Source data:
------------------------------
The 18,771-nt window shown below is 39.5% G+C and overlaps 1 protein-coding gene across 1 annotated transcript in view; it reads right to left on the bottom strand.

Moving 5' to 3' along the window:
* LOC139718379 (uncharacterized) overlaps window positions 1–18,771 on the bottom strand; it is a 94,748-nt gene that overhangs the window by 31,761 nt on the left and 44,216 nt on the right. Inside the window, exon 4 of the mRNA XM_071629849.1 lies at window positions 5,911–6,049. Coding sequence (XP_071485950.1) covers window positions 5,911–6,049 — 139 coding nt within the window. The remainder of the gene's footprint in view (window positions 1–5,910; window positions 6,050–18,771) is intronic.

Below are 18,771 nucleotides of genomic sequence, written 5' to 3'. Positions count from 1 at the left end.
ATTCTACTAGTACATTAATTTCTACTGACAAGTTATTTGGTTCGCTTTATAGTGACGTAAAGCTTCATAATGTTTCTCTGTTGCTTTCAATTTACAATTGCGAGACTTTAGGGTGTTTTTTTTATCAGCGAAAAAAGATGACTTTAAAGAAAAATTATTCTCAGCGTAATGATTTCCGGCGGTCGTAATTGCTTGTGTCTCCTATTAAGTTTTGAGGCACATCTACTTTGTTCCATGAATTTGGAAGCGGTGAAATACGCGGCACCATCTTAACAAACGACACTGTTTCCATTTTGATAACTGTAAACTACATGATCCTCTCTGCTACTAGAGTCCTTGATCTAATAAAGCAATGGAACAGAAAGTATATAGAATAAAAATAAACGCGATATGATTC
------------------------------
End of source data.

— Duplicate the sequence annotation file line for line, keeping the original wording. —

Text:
The 18,771-nt window shown below is 39.5% G+C and overlaps 1 protein-coding gene across 1 annotated transcript in view; it reads right to left on the bottom strand.

Moving 5' to 3' along the window:
* LOC139718379 (uncharacterized) overlaps window positions 1–18,771 on the bottom strand; it is a 94,748-nt gene that overhangs the window by 31,761 nt on the left and 44,216 nt on the right. Inside the window, exon 4 of the mRNA XM_071629849.1 lies at window positions 5,911–6,049. Coding sequence (XP_071485950.1) covers window positions 5,911–6,049 — 139 coding nt within the window. The remainder of the gene's footprint in view (window positions 1–5,910; window positions 6,050–18,771) is intronic.

Below are 18,771 nucleotides of genomic sequence, written 5' to 3'. Positions count from 1 at the left end.
ATTCTACTAGTACATTAATTTCTACTGACAAGTTATTTGGTTCGCTTTATAGTGACGTAAAGCTTCATAATGTTTCTCTGTTGCTTTCAATTTACAATTGCGAGACTTTAGGGTGTTTTTTTTATCAGCGAAAAAAGATGACTTTAAAGAAAAATTATTCTCAGCGTAATGATTTCCGGCGGTCGTAATTGCTTGTGTCTCCTATTAAGTTTTGAGGCACATCTACTTTGTTCCATGAATTTGGAAGCGGTGAAATACGCGGCACCATCTTAACAAACGACACTGTTTCCATTTTGATAACTGTAAACTACATGATCCTCTCTGCTACTAGAGTCCTTGATCTAATAAAGCAATGGAACAGAAAGTATATAGAATAAAAATAAACGCGATATGATTC